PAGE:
After a nest of fishmen is discovered in a maze of waterfront caves, Dr. Drake finally drops her cold exterior and turns against her employers to explain just what the hell is going on and where these darn fishmen came from. The moment she finishes, everything goes kablooey at the big Salmon Festival in a remarkably drawn-out, darkly comic and hugely entertaining mayhem sequence. But the real ending is yet to come.

More cynical viewers have taken potshots at the monster makeup here (apparently disappointed the humanoids don’t look more like real fishmen), but I’ve never had a problem with the rubber suits. As is standard, they’re kept in the shadows for much of the film and when they do finally make an appearance they’re edited quickly and cleverly enough that we’re never given a chance to examine them too closely. Humanoids from the Deep is one of those rare films that is everything it promises to be. Given that, however, it’s not a film you want to examine too closely or think about too hard. (It seems a little odd, for instance, that the sheriff never seems to investigate any of the murders, disappearances, dog killings, rapes or fire bombings that take place all over his village even before the humanoids show up. And the scientific explanation behind the humanoids is, needless to say, a little fishy.)  No, it’s best to leave the questions in the lobby and let the movie be what it is; a pretention-free Corman monster picture that does almost everything a Corman picture is supposed to, when it’s supposed to do it. Still, it’s interesting to note that, even if it wasn’t the first movie to do so, Humanoids from the Deep was a film that raised concerns about the safety of genetically-engineered food long before the media picked up on it. I mean, cancer is one thing to worry about, sure, but murder and rape? In the end it made the same point that had been made in countless films before it: if you’re a scientist who wants to solve a food shortage problem by making seemingly harmless animals bigger and stronger (be it through a serum, X-rays or genetic engineering), well, you might want to reconsider.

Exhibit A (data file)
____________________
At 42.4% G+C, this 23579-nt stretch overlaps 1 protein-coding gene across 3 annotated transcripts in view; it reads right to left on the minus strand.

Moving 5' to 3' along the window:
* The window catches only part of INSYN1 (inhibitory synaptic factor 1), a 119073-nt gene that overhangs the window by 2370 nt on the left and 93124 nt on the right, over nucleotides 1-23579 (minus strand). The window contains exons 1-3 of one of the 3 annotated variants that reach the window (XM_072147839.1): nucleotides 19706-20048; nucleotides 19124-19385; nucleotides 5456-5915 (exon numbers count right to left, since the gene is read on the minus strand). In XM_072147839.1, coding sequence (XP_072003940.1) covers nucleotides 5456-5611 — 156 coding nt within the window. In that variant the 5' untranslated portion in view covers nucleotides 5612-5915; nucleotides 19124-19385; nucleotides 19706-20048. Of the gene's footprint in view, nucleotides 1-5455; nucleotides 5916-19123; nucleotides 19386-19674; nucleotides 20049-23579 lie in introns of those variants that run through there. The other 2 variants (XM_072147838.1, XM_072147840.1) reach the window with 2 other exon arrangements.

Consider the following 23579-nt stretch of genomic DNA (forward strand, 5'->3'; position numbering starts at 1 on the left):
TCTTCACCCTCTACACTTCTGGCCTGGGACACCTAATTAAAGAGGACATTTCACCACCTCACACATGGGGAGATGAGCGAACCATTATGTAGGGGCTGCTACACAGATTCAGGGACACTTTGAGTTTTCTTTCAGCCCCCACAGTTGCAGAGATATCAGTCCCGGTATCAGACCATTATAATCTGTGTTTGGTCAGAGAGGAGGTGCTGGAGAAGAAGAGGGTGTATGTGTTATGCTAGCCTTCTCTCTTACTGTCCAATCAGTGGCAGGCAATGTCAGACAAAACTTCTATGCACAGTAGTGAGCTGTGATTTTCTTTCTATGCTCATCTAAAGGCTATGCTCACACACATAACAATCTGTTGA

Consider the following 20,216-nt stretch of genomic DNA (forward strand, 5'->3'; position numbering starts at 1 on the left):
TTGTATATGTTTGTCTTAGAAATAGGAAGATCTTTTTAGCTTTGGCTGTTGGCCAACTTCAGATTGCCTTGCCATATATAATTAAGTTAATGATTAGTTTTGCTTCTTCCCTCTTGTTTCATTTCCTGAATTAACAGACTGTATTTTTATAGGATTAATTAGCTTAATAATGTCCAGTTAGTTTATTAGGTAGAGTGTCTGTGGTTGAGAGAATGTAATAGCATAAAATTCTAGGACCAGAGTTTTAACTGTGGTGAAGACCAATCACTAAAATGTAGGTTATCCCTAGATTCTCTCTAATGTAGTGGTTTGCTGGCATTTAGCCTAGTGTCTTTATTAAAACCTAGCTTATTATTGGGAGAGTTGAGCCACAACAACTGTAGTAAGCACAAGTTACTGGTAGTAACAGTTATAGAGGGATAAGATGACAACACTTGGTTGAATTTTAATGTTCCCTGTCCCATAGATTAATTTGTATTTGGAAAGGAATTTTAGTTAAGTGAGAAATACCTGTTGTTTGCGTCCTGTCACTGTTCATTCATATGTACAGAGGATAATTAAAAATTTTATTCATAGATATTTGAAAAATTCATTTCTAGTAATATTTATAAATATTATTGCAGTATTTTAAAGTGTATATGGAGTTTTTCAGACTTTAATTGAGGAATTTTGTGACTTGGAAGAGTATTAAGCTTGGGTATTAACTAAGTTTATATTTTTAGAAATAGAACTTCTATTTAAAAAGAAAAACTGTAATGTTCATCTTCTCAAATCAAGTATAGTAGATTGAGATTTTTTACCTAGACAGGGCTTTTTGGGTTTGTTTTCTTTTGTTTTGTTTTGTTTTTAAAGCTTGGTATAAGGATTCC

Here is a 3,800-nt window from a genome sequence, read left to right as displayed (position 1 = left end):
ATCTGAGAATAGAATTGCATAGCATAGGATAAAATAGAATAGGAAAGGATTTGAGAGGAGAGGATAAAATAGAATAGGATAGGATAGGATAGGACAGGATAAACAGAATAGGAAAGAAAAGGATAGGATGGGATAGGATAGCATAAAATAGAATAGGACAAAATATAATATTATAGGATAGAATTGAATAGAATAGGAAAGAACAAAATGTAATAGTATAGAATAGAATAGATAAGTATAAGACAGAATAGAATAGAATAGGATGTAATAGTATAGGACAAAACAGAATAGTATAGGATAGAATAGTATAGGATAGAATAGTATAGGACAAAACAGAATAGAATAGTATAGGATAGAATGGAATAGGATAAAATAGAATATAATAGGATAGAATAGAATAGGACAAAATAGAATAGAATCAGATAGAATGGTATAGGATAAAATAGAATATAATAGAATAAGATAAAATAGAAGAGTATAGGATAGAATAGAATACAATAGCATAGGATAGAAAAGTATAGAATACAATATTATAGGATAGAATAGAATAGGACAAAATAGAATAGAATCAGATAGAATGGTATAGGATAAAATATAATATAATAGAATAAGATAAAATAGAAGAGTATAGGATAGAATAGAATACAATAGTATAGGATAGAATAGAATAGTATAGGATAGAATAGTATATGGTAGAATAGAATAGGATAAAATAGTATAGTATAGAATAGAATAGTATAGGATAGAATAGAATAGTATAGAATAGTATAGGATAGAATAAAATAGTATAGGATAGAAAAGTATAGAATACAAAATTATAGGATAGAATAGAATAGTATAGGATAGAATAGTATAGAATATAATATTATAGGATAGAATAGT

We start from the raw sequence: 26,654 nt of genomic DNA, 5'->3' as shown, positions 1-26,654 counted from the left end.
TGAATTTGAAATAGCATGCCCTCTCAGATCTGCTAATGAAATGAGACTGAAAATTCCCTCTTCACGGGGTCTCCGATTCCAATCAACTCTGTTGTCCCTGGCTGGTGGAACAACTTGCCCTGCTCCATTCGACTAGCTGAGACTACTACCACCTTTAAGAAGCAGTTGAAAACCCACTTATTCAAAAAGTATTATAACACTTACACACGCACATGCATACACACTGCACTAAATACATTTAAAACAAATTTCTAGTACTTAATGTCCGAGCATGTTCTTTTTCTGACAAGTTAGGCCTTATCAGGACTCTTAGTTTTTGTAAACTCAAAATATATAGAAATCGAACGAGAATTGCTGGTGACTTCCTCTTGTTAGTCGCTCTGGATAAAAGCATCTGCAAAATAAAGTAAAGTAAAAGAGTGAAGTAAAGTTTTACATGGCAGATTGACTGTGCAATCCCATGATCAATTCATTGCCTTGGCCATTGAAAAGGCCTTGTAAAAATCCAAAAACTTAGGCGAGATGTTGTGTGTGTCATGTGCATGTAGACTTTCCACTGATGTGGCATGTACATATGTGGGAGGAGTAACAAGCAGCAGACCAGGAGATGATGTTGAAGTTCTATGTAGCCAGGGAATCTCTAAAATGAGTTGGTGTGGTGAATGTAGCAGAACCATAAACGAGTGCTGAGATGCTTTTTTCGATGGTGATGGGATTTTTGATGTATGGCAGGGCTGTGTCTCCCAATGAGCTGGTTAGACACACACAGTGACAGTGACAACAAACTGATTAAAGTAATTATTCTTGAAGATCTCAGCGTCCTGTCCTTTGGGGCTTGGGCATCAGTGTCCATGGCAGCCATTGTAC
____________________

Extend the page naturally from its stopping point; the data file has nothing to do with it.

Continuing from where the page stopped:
At the time of its release the movie received some publicity both for its final shock and the fact that a film like this had been directed by a woman. Peters was one of the few female directors to come out of the Corman school and before moving on to television shortly after Humanoids from the Deep, she had a number of other exploitation films under her belt. But her experience on Humanoids may help explain why Corman didn’t have more women working for him. As the film was about wrapping up, Corman looked at a rough cut and informed Peters it needed more sex. Simple enough to remedy, he told her to go shoot a few extra shots in which the humanoids tear the clothes off young women. Peters balked at this, saying the scenes would be cheap and gratuitous (well, um, yes?). When she refused to shoot the scenes, Corman fired her and brought in Jimmy T. Murakami, who shot the scenes as ordered.

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Ironically, after all the hubbub the new scenes were cut from the final release and Peters received full credit for a film that went on to become one of the most memorable and popular films in the New World library.